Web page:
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Delaware's fight against homelessness gets 'unprecedented' funding from HUD

The federal government is sending more than $8 million to the First State to help people experiencing homelessness.


Advocates say this year’s funding award is the largest the Delaware Continuum of Care has received from the U.S. Department of Housing and Urban Development (HUD).

The Delaware Continuum of Care is a state-wide collaboration of programs working to end homelessness locally.

Member programs will receive a total of $8,249,505 from HUD this year. According to HUD, that’s nearly $300,000 more than they received last year.

“That’s a major increase, because you’re dealing with a small state,” said Joseph DeFelice, Region III regional administrator for HUD. “Pretty much all the programs they put forward got funded."

DeFelice says this Continuum of Care funding is the only HUD money Delaware gets to directly fight homelessness.

Housing Alliance of Delaware Executive Director Tina Showalter called this year's Continuum of Care award from HUD "unprecedented" in Delaware.


“That’s a recognition of the fact that Delaware’s moving in the right direction and also has had some notable accomplishments, including ending veteran homelessness in the very recent past,” said Showalter. Housing Alliance of Delaware operates the Delaware Continuum of Care and the Centralized Intake for people seeking emergency shelter.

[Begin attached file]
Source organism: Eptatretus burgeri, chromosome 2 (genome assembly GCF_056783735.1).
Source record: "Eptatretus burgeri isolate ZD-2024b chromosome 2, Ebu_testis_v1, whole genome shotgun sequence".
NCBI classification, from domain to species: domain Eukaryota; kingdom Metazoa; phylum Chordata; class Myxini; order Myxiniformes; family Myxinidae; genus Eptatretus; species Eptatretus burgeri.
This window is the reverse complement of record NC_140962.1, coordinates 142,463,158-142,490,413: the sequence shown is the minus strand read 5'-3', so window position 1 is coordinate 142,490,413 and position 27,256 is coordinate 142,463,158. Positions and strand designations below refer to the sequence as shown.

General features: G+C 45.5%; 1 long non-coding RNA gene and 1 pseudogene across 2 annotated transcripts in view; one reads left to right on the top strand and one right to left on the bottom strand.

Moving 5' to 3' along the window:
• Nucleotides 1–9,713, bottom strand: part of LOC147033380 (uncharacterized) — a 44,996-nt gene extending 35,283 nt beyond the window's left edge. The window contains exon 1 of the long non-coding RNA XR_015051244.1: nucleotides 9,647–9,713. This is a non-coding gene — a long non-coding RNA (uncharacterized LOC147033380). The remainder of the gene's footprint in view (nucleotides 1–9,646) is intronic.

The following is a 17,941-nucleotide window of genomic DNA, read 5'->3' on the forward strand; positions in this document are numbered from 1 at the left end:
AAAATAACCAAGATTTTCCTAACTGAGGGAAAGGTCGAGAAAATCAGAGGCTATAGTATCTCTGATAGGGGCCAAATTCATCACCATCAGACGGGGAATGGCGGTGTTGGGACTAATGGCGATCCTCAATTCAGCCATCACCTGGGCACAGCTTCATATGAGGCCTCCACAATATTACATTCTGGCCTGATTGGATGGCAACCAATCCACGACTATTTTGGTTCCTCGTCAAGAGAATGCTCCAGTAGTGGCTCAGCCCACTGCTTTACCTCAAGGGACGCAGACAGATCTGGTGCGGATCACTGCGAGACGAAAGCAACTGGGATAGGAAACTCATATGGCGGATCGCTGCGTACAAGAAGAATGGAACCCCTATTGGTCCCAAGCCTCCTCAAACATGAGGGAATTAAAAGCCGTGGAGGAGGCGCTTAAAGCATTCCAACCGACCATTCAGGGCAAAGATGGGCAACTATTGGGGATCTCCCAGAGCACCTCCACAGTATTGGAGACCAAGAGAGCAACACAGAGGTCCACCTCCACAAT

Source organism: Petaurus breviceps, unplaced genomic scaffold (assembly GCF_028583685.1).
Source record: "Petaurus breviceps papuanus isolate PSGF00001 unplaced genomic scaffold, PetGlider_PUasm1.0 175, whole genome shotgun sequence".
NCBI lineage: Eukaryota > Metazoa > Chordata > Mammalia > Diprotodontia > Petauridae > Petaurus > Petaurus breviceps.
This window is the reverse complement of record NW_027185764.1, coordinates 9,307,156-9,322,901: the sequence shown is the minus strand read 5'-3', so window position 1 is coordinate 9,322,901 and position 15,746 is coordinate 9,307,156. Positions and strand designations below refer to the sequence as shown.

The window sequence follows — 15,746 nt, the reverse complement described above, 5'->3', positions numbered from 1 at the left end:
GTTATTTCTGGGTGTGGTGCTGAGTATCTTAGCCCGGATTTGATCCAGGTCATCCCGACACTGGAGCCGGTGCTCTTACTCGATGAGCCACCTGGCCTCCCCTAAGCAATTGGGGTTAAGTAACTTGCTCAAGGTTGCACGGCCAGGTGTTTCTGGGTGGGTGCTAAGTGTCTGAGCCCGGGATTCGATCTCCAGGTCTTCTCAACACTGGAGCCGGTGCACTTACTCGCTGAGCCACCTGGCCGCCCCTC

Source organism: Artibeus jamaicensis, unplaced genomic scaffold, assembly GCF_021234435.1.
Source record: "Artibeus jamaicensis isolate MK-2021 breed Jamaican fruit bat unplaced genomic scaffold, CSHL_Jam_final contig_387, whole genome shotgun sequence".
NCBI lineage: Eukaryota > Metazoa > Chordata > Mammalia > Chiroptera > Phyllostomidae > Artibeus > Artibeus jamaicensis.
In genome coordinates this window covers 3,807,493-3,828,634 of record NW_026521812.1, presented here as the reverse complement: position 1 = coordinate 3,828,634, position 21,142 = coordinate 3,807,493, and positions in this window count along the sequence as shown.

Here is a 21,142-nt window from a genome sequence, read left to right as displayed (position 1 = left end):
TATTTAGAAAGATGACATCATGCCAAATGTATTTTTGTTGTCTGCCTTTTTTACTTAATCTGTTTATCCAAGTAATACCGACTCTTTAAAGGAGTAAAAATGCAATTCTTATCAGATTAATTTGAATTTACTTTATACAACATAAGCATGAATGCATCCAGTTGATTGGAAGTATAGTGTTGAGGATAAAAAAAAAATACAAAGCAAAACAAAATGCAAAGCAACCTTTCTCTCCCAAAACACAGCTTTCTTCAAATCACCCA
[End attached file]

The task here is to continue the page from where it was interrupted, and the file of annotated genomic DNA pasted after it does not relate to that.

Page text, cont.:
Carrie Casey, who chairs the Continuum of Care, says Connections Community Support Programs, Inc. and the Ministry of Caring are receiving the most funding through the award.

Part of the money will target permanent supportive housing— which Casey says has been shown to be an effective way of keeping people out of homelessness long-term.

The Housing Alliance of Delaware’s Point In Time count showed 1,082 people in Delaware were homeless on Jan. 31, 2018.  The 2019 Point In Time count was done last week. That data is expected to be available in April.  


Sophia Schmidt is a Delaware native. She comes to Delaware Public Media from NPR’s Weekend Edition in Washington, DC, where she produced arts, politics, science and culture interviews. She previously wrote about education and environment for The Berkshire Eagle in Pittsfield, MA. She graduated from Williams College, where she studied environmental policy and biology, and covered environmental events and local renewable energy for the college paper.
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